Christmas in Ethiopia is a day of joy because of the wonder that God is coming to share in our human nature in the bosom of the Virgin Mary, a creature like us. It starts November 15 and is celebrated constantly until January 7.
PUBLISHED ONJan 2020
The Christmas cycle begins with a long period of fasting, corresponding to Advent in the Latin rite. It begins around November 15 (Hedar 6 in the Ethiopian calendar) and is divided into two parts. The first is called Astemihiro or ‘Supplication’ and covers 4 Sundays. The main theme is the exhortation to observe the commandments as a way to life.
The second part, called Zemene Sebket or ‘Time of Preaching,’ begins between December 16 and 22 and includes three Sundays, concluding on the evening of January 6, the vigil of the celebration of Christmas. The ‘preaching’ refers to the announcement that the prophets make of the coming of the Messiah. Hence, this sub-period also receives the name of Tsome Nebiat or ‘Fasting of the Prophets.’
The word ‘fasting’, or tsom in the Ethiopian tradition, includes what in the West is called ‘abstinence.’ Fasting consists of not eating or drinking anything from the night before until three in the afternoon, the moment in which the celebration of the Eucharist is supposed to conclude.
The observance of abstinence requires not to eat meat, milk, eggs, or any animal fat during the entire period of the tsom. There was some doubt whether fish broke the abstinence or not so there was a certain tolerance about its consumption, but the doubt was settled by a decree of Patriarch Paulos in 1993, in which it was declared that fish also broke the abstinence and therefore, it was forbidden.
The feast of Christmas or Ledet (the Birth of Jesus) is invariably celebrated on January 7 (28 or 29 of Tahsas in the Ethiopian calendar). It begins on the previous evening with the Wazema or ‘Vespers,’ a combination of songs and readings, performed by the professional Debteras or ‘Singers.’ It is followed by the solemn celebration of the Eucharist, which starts at midnight and concludes around four in the morning.
After Mass, the ‘dinner’ that breaks the long seven-week fast takes place at home. This is a ‘strong’ moment of family life and every household, no matter how modest, will try not to miss a single bit of meat. In the villages throughout the nation, it is common for several families to gather and sacrifice an animal to either eat together or share the meat which they will take home.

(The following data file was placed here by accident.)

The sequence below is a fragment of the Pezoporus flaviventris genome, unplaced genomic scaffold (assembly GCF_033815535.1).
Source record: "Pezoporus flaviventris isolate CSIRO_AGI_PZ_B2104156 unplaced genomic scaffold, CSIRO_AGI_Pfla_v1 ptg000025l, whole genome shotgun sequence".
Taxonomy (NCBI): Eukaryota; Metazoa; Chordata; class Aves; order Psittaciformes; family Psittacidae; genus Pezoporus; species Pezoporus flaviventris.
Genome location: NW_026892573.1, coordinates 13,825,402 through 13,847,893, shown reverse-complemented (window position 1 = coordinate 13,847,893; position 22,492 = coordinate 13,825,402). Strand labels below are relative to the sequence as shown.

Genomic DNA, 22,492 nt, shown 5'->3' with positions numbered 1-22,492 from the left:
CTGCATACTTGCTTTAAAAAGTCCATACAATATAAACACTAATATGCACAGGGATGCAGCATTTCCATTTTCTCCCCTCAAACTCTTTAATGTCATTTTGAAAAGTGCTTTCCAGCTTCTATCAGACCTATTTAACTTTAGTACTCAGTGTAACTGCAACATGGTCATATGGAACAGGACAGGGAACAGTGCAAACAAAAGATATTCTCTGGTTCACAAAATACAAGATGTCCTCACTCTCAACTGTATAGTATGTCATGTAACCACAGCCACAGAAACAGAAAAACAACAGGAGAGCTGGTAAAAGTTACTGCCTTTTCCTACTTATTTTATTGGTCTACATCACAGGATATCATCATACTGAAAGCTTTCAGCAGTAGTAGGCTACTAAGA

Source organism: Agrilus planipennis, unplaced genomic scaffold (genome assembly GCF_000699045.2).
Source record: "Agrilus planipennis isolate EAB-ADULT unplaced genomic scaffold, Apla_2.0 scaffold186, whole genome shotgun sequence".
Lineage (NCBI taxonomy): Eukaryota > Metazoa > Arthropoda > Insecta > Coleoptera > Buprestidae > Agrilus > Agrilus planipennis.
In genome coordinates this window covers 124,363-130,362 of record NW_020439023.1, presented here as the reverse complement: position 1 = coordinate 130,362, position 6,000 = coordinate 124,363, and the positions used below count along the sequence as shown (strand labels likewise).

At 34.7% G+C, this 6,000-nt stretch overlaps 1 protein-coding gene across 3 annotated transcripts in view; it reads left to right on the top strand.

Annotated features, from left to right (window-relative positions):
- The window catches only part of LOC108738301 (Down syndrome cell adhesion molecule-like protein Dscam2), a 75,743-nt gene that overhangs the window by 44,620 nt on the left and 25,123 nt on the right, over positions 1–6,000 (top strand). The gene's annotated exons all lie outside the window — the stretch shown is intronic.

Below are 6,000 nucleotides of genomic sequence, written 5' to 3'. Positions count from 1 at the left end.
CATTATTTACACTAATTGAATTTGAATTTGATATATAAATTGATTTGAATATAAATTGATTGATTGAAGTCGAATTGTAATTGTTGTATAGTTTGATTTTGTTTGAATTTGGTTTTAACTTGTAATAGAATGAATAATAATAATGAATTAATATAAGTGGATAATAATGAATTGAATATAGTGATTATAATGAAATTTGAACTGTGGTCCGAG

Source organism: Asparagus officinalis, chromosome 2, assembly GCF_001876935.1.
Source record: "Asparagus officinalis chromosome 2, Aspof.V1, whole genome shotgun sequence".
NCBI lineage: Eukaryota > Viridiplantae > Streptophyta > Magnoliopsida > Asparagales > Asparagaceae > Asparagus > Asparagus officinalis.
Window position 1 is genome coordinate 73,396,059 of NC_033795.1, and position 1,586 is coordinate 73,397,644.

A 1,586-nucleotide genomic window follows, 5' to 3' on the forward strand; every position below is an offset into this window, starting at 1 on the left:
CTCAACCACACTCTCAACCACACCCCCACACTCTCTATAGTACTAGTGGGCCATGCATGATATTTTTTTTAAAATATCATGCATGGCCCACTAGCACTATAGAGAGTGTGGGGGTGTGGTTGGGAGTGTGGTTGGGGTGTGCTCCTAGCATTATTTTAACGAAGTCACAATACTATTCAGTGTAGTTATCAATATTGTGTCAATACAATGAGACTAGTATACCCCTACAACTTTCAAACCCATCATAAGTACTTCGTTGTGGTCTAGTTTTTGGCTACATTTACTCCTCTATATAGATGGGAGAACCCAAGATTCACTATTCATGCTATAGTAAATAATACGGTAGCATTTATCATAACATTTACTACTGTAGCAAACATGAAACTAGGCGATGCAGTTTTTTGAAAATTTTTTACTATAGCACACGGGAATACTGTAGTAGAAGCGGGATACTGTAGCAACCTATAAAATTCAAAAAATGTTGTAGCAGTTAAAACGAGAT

Christmas day is never a day of fasting, even if it falls on Wednesday or Friday, days when fasting is obligatory throughout the rest of the year. It is a day of joy because of the wonder that God is coming to share our human nature in the bosom of the Virgin Mary, a creature like us.
The period that goes from January 7 to 18 is called Nazret Hetsanat or period of ‘the Growth of Jesus in Nazareth’ and takes us until the vigil of the Timket or ‘Baptism of the Lord’. This is also an invariable feast in the calendar and is celebrated on January 19 (11 of Terr in the Ethiopian calendar). January 18 receives the name of Gehad or ‘Manifestation.’ That day the procession of the Tabot, a copy of the Tablets of the Law that is kept in the innermost part of each church, the Holy of Holies, takes place in the afternoon.
It is taken out and carried in the middle of songs and dances to a place where a tent has been set up and where it will pass the night. This procession is already part of the festival of the Timket, which is one of the two most colorful festivals of the year.
The Christmas and Epiphany season does not close with the Timket festival. It continues for a few more weeks until His baptism. Jesus made himself known to only a few, after the baptism He will manifest himself as God and as a man to the multitudes. This new period is called Zemene Timket we-Astereyo or ‘Period of Baptism and Epiphany.’
It has a duration of several weeks, which varies every year. With its conclusion, which will happen no sooner than February 8 and not later than March 14, the Christmas period is also finally concluded to then enter the Easter cycle, with another long period of fasting which corresponds to the Latin season of Lent.